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Pakistan, US sign agreement on supplies
Publication Date : 01-08-2012
The Pakistan and Unites States governments yesterday signed a memorandum of understanding (MoU) governing supplies to and from American troops in Afghanistan.
The signing of the accord for "Transit of cargo to and from Afghanistan through Pakistan" paved the way for the release of US$1.18 billion in Coalition Support Fund reimbursements held up for over two years.
The only new feature of the arrangement, which in essence is reportedly similar to the existing practice, is that it is in black and white.
The agreement was concluded on the eve of Pakistan's Inter-Services Intelligence (ISI) chief Lt-Gen Zaheerul Islam’s maiden trip to the US for renewing ties with the CIA.
Analysts say the signing of the agreement and Gen Islam’s visit to the US may be significant steps towards rapprochement after months of acrimony but are unlikely to resolve the underlying contentious issues that from time to time cause strains.
“This MoU is a demonstration of increased transparency and openness between our governments in respect of Pakistan’s sovereignty as requested by the Pakistani parliament,” US Charge d’Affaires Richard Hoagland said after signing the agreement with Defence Ministry’s Additional Secretary Rear Admiral Farrokh Ahmed. Newly appointed Defence Secretary Lt-Gen (retd) Asif Yasin Malik attended the signing ceremony.
Pakistani and American negotiators took 90 days to conclude the six-page agreement and its two annexures – one on a negative list (goods not allowed to be transported through the country) and the other detailing interlocutors at various levels.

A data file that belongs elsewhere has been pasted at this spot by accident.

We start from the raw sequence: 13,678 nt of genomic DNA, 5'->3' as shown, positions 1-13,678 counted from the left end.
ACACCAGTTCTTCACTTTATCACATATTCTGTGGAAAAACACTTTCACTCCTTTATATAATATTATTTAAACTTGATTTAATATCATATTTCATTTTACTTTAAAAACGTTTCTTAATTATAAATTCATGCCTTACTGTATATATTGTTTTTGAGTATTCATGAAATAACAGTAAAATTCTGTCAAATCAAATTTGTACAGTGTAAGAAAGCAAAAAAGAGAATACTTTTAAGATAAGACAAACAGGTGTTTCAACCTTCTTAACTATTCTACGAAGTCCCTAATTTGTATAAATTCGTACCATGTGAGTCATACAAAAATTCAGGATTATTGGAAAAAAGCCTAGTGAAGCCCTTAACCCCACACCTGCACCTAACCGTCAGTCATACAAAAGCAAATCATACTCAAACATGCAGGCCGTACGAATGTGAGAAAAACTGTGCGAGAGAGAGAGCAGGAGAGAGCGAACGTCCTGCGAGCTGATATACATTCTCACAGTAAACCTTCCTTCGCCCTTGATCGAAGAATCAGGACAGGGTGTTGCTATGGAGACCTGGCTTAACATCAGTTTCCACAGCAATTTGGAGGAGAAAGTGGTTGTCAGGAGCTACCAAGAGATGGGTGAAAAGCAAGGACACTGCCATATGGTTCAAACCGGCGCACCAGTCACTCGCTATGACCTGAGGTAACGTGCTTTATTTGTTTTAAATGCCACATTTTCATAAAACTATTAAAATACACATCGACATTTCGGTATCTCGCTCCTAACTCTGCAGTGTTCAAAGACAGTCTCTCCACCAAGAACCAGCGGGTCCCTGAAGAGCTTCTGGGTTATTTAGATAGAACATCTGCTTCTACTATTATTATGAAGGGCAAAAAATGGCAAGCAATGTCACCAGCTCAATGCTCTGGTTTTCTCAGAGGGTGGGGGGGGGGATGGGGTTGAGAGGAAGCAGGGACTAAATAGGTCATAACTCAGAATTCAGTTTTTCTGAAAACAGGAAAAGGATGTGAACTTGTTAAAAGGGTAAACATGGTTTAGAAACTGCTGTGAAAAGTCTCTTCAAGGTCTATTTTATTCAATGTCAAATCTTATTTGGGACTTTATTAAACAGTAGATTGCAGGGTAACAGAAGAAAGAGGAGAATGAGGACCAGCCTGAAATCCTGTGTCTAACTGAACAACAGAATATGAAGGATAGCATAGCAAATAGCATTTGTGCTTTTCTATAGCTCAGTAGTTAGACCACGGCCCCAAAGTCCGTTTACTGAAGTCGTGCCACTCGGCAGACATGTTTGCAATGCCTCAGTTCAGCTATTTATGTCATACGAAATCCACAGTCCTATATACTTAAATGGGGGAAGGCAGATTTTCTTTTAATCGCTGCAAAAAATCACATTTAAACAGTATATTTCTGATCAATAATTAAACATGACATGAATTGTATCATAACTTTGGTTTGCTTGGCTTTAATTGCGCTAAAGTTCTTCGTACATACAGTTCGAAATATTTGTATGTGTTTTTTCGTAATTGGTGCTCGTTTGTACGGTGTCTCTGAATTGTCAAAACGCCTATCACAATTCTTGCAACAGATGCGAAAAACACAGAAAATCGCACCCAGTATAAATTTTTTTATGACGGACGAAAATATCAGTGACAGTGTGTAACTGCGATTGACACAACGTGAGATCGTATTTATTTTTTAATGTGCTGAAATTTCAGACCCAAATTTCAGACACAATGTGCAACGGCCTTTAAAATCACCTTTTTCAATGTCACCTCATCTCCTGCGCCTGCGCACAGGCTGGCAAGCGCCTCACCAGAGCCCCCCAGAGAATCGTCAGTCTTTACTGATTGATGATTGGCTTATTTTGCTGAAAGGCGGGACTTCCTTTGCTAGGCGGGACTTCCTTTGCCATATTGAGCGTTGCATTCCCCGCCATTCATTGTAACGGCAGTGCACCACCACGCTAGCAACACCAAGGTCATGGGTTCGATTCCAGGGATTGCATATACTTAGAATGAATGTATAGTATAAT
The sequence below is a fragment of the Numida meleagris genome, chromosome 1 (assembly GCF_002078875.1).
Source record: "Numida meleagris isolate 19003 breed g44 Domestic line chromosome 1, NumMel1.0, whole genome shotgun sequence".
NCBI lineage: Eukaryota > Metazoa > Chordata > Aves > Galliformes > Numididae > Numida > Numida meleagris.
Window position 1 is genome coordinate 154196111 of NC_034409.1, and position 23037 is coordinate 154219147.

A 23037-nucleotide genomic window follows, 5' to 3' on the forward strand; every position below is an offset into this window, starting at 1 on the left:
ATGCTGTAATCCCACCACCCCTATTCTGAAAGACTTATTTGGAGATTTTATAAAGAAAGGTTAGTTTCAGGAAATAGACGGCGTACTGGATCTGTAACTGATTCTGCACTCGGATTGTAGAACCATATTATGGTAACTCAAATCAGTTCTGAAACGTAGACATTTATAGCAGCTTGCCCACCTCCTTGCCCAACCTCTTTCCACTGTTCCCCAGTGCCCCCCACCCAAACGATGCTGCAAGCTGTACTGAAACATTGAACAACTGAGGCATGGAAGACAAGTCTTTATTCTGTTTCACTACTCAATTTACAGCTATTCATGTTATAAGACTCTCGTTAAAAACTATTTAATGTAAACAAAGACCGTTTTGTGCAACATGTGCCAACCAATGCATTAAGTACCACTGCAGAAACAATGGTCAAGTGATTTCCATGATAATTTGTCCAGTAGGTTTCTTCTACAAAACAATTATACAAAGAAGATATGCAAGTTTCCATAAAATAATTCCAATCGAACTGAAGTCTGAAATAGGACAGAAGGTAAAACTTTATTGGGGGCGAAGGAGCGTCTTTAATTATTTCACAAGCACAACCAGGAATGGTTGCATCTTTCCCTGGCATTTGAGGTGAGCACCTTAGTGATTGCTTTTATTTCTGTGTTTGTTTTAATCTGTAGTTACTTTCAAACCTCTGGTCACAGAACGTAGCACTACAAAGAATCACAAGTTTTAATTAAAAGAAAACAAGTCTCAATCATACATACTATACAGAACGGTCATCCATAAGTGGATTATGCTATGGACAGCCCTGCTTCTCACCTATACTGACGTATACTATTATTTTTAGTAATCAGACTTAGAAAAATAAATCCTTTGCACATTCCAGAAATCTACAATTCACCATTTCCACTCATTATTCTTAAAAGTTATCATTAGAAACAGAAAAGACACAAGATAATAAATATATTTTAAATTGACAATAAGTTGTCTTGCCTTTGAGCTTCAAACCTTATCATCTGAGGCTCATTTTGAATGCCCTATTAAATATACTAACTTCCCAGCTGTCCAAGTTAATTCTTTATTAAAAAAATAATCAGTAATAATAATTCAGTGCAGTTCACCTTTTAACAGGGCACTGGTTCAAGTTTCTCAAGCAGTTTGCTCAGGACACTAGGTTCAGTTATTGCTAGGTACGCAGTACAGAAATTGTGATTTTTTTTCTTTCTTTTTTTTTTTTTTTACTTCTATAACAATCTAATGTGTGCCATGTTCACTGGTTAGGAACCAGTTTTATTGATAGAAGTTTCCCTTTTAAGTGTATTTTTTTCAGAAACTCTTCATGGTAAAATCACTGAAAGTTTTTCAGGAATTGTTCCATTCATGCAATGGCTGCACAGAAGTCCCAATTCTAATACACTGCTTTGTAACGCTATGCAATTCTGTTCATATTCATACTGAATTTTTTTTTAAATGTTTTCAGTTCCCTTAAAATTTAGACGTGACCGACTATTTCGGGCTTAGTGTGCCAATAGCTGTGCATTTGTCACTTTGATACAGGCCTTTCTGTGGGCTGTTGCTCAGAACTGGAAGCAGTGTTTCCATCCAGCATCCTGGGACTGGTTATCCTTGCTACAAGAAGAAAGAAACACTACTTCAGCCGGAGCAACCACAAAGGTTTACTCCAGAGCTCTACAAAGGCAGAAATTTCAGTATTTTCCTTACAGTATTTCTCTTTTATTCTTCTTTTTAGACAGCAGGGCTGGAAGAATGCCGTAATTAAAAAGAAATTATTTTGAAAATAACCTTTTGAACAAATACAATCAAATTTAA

Nato supply routes through the country, suspended after the November 26 Salala attack, were reopened earlier this month under a mechanism that existed before the seven-month blockade because the agreement on transit of cargo was still to be concluded.
It will take a few more weeks for the new arrangement to become fully functional as the two sides will sit down to settle the terms of reference on the basis of the MoU.
Both Ambassador Hoagland and Secretary Malik hailed the signing of the accord as a “landmark event” and praised the work put in by the negotiating teams for finalising it.
Secretary Malik said that after the MoU there were no “foggy areas” and “crystal clear guidelines” had been set for the process. He said the pact would contribute to regional and global peace and security.
Details of the agreement were not shared with the media even though most of its contents have already been reported through leaks.
Talking to Dawn, a senior defence official said Pakistan had fully secured its interests under the new transit system.
“Under this MoU we have the right of rejection, refusal of cargo that doesn’t comply with the requirements and revoking the agreement,” he noted.
The new system functions under a Central Coordination Authority. The chief liaison officers for the two countries are the defence secretary of Pakistan and the head of the US office of defence representative in Pakistan.
At the working level, the mechanism is two tiered — policy and oversight; and operations and implementation.
All containers will be scanned twice — at the port of entry (Port Qasim) and the port of exit (Torkham /Chaman) — to ensure the implementation of the condition barring transportation of lethal equipment through Pakistani territory. Shipments of some categories of weapons may be allowed on the way back from Afghanistan.
Consignments for Afghan Security Forces may include weapons and ammunition.
Vehicles carrying the containers will be fitted with radio frequency identification trackers.
Asked if there was some built-in arrangement to reduce the chances of suspension of the routes in the aftermath of any unpleasant incident or accident, Hoagland said the MoU was about logistics and did not cover many other issues that were still being discussed.
He said that despite presence of a provision for either side to walk away from the agreement, he did not see any reason for the MoU to be revoked in the near future.